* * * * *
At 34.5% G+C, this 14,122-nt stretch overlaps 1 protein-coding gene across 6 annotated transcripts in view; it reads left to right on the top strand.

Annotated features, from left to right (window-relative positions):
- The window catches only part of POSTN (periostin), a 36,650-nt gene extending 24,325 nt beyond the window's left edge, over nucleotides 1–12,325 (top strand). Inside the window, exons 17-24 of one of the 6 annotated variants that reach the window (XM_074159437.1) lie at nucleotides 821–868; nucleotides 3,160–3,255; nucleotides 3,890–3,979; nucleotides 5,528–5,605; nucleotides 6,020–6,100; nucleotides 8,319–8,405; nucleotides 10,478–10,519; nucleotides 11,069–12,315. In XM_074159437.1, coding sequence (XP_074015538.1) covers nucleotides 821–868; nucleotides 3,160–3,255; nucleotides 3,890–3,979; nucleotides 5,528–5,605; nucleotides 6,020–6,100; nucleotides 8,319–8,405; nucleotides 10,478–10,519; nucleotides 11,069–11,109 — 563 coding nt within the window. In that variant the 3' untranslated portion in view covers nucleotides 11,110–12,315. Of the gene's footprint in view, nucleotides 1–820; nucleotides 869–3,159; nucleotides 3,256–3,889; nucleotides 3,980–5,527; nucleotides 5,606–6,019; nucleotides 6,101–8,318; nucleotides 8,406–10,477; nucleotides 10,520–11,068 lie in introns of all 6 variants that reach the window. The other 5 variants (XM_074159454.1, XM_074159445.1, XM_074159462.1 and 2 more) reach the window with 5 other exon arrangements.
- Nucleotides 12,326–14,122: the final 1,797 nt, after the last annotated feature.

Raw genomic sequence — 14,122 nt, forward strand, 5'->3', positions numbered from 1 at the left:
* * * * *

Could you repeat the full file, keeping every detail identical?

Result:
At 34.5% G+C, this 14,122-nt stretch overlaps 1 protein-coding gene across 6 annotated transcripts in view; it reads left to right on the top strand.

Annotated features, from left to right (window-relative positions):
- The window catches only part of POSTN (periostin), a 36,650-nt gene extending 24,325 nt beyond the window's left edge, over nucleotides 1–12,325 (top strand). Inside the window, exons 17-24 of one of the 6 annotated variants that reach the window (XM_074159437.1) lie at nucleotides 821–868; nucleotides 3,160–3,255; nucleotides 3,890–3,979; nucleotides 5,528–5,605; nucleotides 6,020–6,100; nucleotides 8,319–8,405; nucleotides 10,478–10,519; nucleotides 11,069–12,315. In XM_074159437.1, coding sequence (XP_074015538.1) covers nucleotides 821–868; nucleotides 3,160–3,255; nucleotides 3,890–3,979; nucleotides 5,528–5,605; nucleotides 6,020–6,100; nucleotides 8,319–8,405; nucleotides 10,478–10,519; nucleotides 11,069–11,109 — 563 coding nt within the window. In that variant the 3' untranslated portion in view covers nucleotides 11,110–12,315. Of the gene's footprint in view, nucleotides 1–820; nucleotides 869–3,159; nucleotides 3,256–3,889; nucleotides 3,980–5,527; nucleotides 5,606–6,019; nucleotides 6,101–8,318; nucleotides 8,406–10,477; nucleotides 10,520–11,068 lie in introns of all 6 variants that reach the window. The other 5 variants (XM_074159454.1, XM_074159445.1, XM_074159462.1 and 2 more) reach the window with 5 other exon arrangements.
- Nucleotides 12,326–14,122: the final 1,797 nt, after the last annotated feature.

Raw genomic sequence — 14,122 nt, forward strand, 5'->3', positions numbered from 1 at the left: